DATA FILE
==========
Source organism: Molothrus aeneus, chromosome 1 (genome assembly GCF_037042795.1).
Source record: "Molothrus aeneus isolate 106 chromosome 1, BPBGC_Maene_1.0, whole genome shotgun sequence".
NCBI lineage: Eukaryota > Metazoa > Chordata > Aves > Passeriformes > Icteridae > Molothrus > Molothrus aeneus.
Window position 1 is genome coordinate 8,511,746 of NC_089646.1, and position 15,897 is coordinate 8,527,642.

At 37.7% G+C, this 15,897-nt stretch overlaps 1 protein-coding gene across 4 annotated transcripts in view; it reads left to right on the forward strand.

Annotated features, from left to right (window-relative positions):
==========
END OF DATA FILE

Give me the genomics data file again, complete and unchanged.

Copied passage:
Source organism: Molothrus aeneus, chromosome 1 (genome assembly GCF_037042795.1).
Source record: "Molothrus aeneus isolate 106 chromosome 1, BPBGC_Maene_1.0, whole genome shotgun sequence".
NCBI lineage: Eukaryota > Metazoa > Chordata > Aves > Passeriformes > Icteridae > Molothrus > Molothrus aeneus.
Window position 1 is genome coordinate 8,511,746 of NC_089646.1, and position 15,897 is coordinate 8,527,642.

At 37.7% G+C, this 15,897-nt stretch overlaps 1 protein-coding gene across 4 annotated transcripts in view; it reads left to right on the forward strand.

Annotated features, from left to right (window-relative positions):